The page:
A "dynastic marriage" is one that complies with monarchical house law restrictions, so that the descendants are eligible to inherit the throne or other royal privileges. For example, the marriage of King Willem-Alexander of the Netherlands to Máxima Zorreguieta in 2002 was dynastic, making their eldest child, Princess Catharina-Amalia, the heir apparent to the Crown of the Netherlands. The marriage of his younger brother, Prince Friso of Orange-Nassau, in 2003 lacked government support and parliamentary approval. Thus, Prince Friso forfeited his place in the order of succession to the Dutch throne, and consequently lost his title as a "Prince of the Netherlands", and left his children without dynastic rights.
Historians periodize the histories of many states and civilizations, such as Ancient Iran (3200 – 539 BC), Ancient Egypt (3100 – 30 BC) and Ancient and Imperial China (2070 BC – AD 1912), using a framework of successive dynasties. As such, the term "dynasty" may be used to delimit the era during which a family reigned, and also to describe events, trends and artifacts of that period (e.g., "a Ming dynasty vase"). Until the 19th century, it was taken for granted that a legitimate function of a monarch was to aggrandize his dynasty: that is, to expand the wealth and power of his family members.
Before the 18th century, most dynasties throughout the world have traditionally been reckoned patrilineally, such as those that follow the Frankish Salic law. In polities where it was permitted, succession through a daughter usually established a new dynasty in her husband's family name. This has changed in all of Europe's remaining monarchies, where succession law and conventions have maintained dynastic names de jure through a female. For instance, the House of Windsor is maintained through the children of Queen Elizabeth II, as it did with the monarchy of the Netherlands, whose dynasty remained the House of Orange-Nassau through three successive queens regnant. The earliest such example among major European monarchies was in the Russian Empire in the 18th century, where the name of the House of Romanov was maintained through Grand Duchess Anna Petrovna. This also happened in the case of Queen Maria II of Portugal, who married Prince Ferdinand of Saxe-Coburg and Gotha-Koháry, but whose descendants remained members of the House of Braganza, per Portuguese law; in fact, since the 1800s, the only female monarch in Europe who had children belonging to a different house was Queen Victoria and that was due to disagreements over how to choose a non German house. In Limpopo Province of South Africa, Balobedu determined descent matrilineally, while rulers have at other times adopted the name of their mother's dynasty when coming into her inheritance. Less frequently, a monarchy has alternated or been rotated, in a multi-dynastic (or polydynastic) system—that is, the most senior living members of parallel dynasties, at any point in time, constitute the line of succession.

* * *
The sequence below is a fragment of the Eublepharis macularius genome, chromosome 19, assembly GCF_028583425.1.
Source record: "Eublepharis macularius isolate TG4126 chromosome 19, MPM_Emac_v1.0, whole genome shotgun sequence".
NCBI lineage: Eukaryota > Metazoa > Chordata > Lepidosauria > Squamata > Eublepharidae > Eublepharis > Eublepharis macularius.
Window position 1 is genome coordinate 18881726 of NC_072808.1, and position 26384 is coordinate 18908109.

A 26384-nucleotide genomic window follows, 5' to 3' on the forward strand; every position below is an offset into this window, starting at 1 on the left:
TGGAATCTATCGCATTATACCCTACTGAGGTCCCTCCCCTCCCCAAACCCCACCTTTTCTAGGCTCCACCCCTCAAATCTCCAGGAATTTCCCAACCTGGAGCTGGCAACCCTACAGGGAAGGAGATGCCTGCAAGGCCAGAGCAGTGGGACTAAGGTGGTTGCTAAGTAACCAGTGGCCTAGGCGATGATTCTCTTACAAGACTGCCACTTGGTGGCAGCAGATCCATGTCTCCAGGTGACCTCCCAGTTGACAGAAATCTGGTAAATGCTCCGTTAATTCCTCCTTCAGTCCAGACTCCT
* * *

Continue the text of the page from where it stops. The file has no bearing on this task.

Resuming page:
Dynasties lasting at least 250 years include the following. Legendary lineages that cannot be historically confirmed are not included.
|Era||Dynasty||Length of rule|
|660 BCE – present[a]||Yamato||2683 years|
|3rd Century BCE – 1618 CE||Pandya||2018 years est.|
|3rd Century BCE – 1279 CE||Chola||1579 years est.|
|5th century – 1971 CE||Guhila - Sisodia||1371 years est.|
|950s CE – present
(title Tuʻi Tonga to 1865 CE)
(c. 910 years)
|c. 780 – 1812 CE||Bagrationi||c. 1032 years|
|c. 900 – 1930 CE||Borjigid||c. 1030 years|
|57 BCE – 935 CE||Silla||c. 1000 years|
|c. 1700 – 722 BCE||Adaside||c. 978 years|
|c. 891 – 1846 CE||Sayfawa||c. 955 years|
|665 – 1598 CE||Baduspanids||933 years|
|1128 – 1971||Kachhwaha||843 years|
|987 – 1792, 1814 – 1848 CE||Capetian||839 years|
|1046– 256 BCE||Zhou||790 years|
|862 – 1598 CE||Rurikid||736 years|
|1243 – 1971||Rathore||728 years|
|37 BCE – 668 CE||Goguryeo||705 years|
|1270 – 1975 CE||Solomon||705 years|
|651 – 1349 CE||Bavand dynasty||698 years|
|18 BCE – 660 CE||Baekje||c. 678 years|
|1299 – 1922 CE||Ottoman||c. 623 years|
|543 BCE – 66 CE||Vijaya||608 years|
|1228 – 1826 CE||Ahom||598 years|
|1392 – 1910 CE||Joseon and Korean Empire||518 years|
|750 – 1258 CE||Abbasid||508 years|
|1370 – 1857 CE||Timurid||487 years|
|918 – 1392 CE||Goryeo||474 years|
|247 BCE – 224 CE||Arsacid||471 years|